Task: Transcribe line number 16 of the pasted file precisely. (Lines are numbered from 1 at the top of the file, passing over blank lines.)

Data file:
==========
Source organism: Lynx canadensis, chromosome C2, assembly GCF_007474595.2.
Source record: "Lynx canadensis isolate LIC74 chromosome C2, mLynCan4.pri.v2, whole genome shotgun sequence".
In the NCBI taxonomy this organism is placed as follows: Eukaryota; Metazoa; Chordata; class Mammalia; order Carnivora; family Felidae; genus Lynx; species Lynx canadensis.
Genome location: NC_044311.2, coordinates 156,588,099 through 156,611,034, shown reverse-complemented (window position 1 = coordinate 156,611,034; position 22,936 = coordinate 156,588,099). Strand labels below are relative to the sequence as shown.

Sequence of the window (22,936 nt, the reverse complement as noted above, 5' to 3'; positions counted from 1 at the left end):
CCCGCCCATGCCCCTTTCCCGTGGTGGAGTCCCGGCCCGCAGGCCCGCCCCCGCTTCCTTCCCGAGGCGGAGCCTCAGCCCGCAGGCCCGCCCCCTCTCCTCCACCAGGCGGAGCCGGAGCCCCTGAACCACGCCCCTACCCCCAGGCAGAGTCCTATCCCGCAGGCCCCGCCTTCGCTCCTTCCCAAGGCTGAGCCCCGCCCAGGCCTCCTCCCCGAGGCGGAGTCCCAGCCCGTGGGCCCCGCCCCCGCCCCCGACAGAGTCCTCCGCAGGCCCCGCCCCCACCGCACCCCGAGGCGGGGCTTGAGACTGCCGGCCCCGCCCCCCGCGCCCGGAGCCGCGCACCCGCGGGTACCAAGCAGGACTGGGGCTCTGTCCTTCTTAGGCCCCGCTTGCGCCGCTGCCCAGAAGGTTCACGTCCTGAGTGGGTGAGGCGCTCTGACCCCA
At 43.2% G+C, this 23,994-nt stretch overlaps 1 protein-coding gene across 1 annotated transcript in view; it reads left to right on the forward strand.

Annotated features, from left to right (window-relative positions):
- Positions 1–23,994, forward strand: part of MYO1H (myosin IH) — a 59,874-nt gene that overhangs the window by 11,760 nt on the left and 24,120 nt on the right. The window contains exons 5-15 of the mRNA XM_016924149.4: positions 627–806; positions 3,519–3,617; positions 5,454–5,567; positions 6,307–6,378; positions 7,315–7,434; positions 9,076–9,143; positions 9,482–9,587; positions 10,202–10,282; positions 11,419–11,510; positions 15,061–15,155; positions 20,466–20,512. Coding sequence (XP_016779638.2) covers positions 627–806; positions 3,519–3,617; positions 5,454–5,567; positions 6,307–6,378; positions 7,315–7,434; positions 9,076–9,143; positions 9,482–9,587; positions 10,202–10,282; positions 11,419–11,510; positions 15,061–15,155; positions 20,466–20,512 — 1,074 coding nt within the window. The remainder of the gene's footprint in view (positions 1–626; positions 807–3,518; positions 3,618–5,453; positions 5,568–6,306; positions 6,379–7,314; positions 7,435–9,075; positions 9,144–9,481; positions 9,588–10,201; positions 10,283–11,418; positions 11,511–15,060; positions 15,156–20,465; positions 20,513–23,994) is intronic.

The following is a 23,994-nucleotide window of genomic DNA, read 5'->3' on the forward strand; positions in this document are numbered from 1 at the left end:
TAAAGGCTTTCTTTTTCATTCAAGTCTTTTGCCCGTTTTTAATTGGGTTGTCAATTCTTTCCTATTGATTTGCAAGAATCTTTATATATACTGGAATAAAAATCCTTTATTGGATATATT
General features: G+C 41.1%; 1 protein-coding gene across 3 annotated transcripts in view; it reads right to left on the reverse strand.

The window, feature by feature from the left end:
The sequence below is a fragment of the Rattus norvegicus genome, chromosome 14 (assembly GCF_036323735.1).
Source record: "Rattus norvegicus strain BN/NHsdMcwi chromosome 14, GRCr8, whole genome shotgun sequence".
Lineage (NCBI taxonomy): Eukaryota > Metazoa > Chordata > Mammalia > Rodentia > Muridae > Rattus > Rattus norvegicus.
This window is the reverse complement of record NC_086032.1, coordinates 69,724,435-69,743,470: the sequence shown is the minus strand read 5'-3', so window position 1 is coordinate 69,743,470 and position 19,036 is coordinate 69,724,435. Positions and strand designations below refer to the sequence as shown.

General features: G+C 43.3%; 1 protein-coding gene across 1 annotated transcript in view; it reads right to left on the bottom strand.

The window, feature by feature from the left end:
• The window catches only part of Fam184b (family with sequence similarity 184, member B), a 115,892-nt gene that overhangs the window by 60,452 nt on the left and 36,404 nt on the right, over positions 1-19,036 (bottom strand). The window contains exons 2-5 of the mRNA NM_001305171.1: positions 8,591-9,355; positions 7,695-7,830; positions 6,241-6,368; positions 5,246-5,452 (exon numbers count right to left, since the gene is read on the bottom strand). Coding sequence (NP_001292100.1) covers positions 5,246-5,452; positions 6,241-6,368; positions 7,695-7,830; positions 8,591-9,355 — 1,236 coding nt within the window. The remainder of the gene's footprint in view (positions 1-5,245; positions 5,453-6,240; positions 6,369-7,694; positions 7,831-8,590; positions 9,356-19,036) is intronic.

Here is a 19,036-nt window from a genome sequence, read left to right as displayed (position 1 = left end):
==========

Lineage (NCBI taxonomy): Eukaryota > Metazoa > Chordata > Mammalia > Rodentia > Muridae > Rattus > Rattus norvegicus.